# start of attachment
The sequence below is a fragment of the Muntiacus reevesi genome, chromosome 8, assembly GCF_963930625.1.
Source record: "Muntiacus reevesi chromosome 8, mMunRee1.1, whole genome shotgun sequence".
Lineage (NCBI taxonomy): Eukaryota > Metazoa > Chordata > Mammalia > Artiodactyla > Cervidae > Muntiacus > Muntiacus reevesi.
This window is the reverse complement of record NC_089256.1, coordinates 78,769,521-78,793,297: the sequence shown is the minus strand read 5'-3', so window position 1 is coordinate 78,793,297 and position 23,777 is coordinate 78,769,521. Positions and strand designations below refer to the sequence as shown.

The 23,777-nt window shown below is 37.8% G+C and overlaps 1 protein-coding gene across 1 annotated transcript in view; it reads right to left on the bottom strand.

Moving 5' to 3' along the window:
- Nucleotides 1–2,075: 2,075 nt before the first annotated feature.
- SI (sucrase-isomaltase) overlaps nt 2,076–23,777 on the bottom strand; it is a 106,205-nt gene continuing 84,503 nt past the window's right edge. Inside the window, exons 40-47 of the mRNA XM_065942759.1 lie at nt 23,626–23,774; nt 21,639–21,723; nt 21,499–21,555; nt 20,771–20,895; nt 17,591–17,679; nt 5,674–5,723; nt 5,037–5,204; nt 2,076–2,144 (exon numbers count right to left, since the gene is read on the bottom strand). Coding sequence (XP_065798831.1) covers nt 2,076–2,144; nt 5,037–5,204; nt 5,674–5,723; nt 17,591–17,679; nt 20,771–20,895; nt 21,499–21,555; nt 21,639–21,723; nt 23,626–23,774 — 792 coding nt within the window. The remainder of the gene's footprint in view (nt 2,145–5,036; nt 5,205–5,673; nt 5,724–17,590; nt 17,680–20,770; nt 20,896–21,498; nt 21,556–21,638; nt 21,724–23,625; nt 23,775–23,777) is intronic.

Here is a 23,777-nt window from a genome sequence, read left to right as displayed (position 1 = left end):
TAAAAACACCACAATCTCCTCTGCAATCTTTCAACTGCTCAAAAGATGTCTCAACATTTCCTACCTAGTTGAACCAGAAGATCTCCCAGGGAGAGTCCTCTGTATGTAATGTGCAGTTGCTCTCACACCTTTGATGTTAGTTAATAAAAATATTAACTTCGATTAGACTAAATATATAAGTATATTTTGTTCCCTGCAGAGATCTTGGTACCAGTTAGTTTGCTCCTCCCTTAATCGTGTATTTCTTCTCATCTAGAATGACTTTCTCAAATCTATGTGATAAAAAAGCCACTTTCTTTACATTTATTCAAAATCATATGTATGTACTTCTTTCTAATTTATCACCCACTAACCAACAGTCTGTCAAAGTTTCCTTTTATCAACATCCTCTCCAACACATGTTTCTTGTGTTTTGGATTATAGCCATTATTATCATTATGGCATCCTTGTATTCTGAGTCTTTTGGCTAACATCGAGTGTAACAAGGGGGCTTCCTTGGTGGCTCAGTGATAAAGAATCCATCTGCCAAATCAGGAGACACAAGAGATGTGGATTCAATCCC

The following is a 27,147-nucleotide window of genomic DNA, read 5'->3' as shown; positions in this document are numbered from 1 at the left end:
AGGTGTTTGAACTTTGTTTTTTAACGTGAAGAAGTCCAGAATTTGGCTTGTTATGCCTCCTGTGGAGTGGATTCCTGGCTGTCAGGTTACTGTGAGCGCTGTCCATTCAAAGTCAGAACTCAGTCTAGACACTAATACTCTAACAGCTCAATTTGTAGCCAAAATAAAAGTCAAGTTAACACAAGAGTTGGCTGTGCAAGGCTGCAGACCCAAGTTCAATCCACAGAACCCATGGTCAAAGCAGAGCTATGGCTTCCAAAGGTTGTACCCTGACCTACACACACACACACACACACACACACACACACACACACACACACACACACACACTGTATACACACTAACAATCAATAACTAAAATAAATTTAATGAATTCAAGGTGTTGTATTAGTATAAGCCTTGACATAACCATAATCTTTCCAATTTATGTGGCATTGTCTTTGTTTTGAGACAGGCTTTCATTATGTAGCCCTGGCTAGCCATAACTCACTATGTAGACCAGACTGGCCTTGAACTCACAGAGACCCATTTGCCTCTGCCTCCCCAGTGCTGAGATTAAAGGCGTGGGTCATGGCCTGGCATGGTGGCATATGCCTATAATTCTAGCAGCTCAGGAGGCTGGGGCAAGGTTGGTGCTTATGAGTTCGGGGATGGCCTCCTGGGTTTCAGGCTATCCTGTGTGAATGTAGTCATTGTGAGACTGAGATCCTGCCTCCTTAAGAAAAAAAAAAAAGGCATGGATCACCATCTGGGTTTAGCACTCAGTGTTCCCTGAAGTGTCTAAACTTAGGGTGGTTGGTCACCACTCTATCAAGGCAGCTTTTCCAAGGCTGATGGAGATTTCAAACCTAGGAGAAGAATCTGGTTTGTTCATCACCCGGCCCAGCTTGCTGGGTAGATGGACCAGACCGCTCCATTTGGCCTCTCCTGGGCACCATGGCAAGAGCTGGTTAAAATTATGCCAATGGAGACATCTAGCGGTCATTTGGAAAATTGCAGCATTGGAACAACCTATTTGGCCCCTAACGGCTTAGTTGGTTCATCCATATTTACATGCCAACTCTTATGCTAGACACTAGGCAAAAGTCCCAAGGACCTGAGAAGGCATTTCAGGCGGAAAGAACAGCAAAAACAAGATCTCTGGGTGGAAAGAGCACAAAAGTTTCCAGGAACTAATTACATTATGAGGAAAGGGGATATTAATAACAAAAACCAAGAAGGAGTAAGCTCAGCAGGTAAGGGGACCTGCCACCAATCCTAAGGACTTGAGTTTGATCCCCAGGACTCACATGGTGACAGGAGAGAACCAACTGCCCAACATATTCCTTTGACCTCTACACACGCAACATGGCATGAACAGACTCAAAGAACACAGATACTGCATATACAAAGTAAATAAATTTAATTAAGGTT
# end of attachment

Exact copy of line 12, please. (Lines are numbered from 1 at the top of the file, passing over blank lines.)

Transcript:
AGGTGTTTGAACTTTGTTTTTTAACGTGAAGAAGTCCAGAATTTGGCTTGTTATGCCTCCTGTGGAGTGGATTCCTGGCTGTCAGGTTACTGTGAGCGCTGTCCATTCAAAGTCAGAACTCAGTCTAGACACTAATACTCTAACAGCTCAATTTGTAGCCAAAATAAAAGTCAAGTTAACACAAGAGTTGGCTGTGCAAGGCTGCAGACCCAAGTTCAATCCACAGAACCCATGGTCAAAGCAGAGCTATGGCTTCCAAAGGTTGTACCCTGACCTACACACACACACACACACACACACACACACACACACACACACACACACACACACTGTATACACACTAACAATCAATAACTAAAATAAATTTAATGAATTCAAGGTGTTGTATTAGTATAAGCCTTGACATAACCATAATCTTTCCAATTTATGTGGCATTGTCTTTGTTTTGAGACAGGCTTTCATTATGTAGCCCTGGCTAGCCATAACTCACTATGTAGACCAGACTGGCCTTGAACTCACAGAGACCCATTTGCCTCTGCCTCCCCAGTGCTGAGATTAAAGGCGTGGGTCATGGCCTGGCATGGTGGCATATGCCTATAATTCTAGCAGCTCAGGAGGCTGGGGCAAGGTTGGTGCTTATGAGTTCGGGGATGGCCTCCTGGGTTTCAGGCTATCCTGTGTGAATGTAGTCATTGTGAGACTGAGATCCTGCCTCCTTAAGAAAAAAAAAAAAGGCATGGATCACCATCTGGGTTTAGCACTCAGTGTTCCCTGAAGTGTCTAAACTTAGGGTGGTTGGTCACCACTCTATCAAGGCAGCTTTTCCAAGGCTGATGGAGATTTCAAACCTAGGAGAAGAATCTGGTTTGTTCATCACCCGGCCCAGCTTGCTGGGTAGATGGACCAGACCGCTCCATTTGGCCTCTCCTGGGCACCATGGCAAGAGCTGGTTAAAATTATGCCAATGGAGACATCTAGCGGTCATTTGGAAAATTGCAGCATTGGAACAACCTATTTGGCCCCTAACGGCTTAGTTGGTTCATCCATATTTACATGCCAACTCTTATGCTAGACACTAGGCAAAAGTCCCAAGGACCTGAGAAGGCATTTCAGGCGGAAAGAACAGCAAAAACAAGATCTCTGGGTGGAAAGAGCACAAAAGTTTCCAGGAACTAATTACATTATGAGGAAAGGGGATATTAATAACAAAAACCAAGAAGGAGTAAGCTCAGCAGGTAAGGGGACCTGCCACCAATCCTAAGGACTTGAGTTTGATCCCCAGGACTCACATGGTGACAGGAGAGAACCAACTGCCCAACATATTCCTTTGACCTCTACACACGCAACATGGCATGAACAGACTCAAAGAACACAGATACTGCATATACAAAGTAAATAAATTTAATTAAGGTT